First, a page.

Wallpaper-torchwood-855134_1024_768Back in 1987, when I started watching a strange little British science-fiction children’s TV show called Dr. Who, it was barely known in the U.S. I actually had to pull it in from Canada, which meant a tipsy Rube Goldberg contraption of raising my TV up high, attaching tinfoil to the antenna, wires to the tin foil, a coat hanger, and all this thrown out the third-story window, because my dorm room was on the opposite side from all the TV signals. Merchandising was rare, usually imported, and extremely expensive.

Fast forward to 2005. After several years of spotty specials, Dr. Who is brought back to life with actor Christopher Eccleston in the lead role (you might know him from Gone in 60 Seconds, or Thor: The Dark World). This time the BBC has actually put money into it, and it is by far some of the best produced, best-written television out there. Period. And among the recurring companions was the role of Captain Jack Harkness, a mysterious immortal figure from the future, played by actor John Barrowman. Jack Harkness was such a strong character the BBC gave Jack Harkness his own spin-off in 2006, Torchwood (which, by the way, is an anagram for Doctor Who). In American, think X-Files.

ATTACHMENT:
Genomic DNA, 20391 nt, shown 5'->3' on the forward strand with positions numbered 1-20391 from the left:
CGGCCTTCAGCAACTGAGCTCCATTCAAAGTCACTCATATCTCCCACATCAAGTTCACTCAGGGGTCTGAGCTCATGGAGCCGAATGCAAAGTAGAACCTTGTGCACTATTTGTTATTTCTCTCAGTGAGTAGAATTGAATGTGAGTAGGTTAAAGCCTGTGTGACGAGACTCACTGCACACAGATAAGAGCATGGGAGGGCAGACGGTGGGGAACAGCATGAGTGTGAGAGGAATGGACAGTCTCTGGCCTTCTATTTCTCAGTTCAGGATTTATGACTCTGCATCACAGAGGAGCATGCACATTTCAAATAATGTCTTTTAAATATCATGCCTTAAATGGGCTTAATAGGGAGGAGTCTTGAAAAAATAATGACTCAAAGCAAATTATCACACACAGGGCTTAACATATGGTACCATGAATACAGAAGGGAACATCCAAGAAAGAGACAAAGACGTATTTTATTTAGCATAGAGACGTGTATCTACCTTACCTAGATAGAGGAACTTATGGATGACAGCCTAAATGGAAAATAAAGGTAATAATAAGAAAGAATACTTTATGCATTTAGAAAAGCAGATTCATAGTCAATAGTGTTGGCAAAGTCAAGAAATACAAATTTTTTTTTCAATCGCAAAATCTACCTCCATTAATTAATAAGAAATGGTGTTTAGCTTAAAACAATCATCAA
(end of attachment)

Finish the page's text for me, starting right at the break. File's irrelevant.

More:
imagesThe Torchwood Institute is set up as a present-day agency hunting present-day aliens that threaten (mostly) London and Wales. It is based in Cardiff, Wales, and headed by Captain Jack Harkness, a former Time Agent who operates above the law, with powerful technology at his hands. When police officer Gwen Cooper (Eve Miles) stumbles onto the secret lair of Torchwood, she won’t stop investigating, until finally Harkness allows her to join them. It takes Gwen quite a bit to get used to everything going on around her, sworn to secrecy, which puts her at odds with her fiance Rhys, who thinks she’s going batty. She’s never quite sure if Jack is on the side of Earth or not, and it takes her a long time to trust him (partly because at the beginning he keeps trying to slip her drugs to make her forget). Sometimes Jack does seem to have an evil side, but really he’s more of a devout neutral, weighing the balance of what’s right and what’s wrong in each situation. Sometimes you love him, and, after the Children of Earth storyline, you understand his reasoning but you truly want to hate him.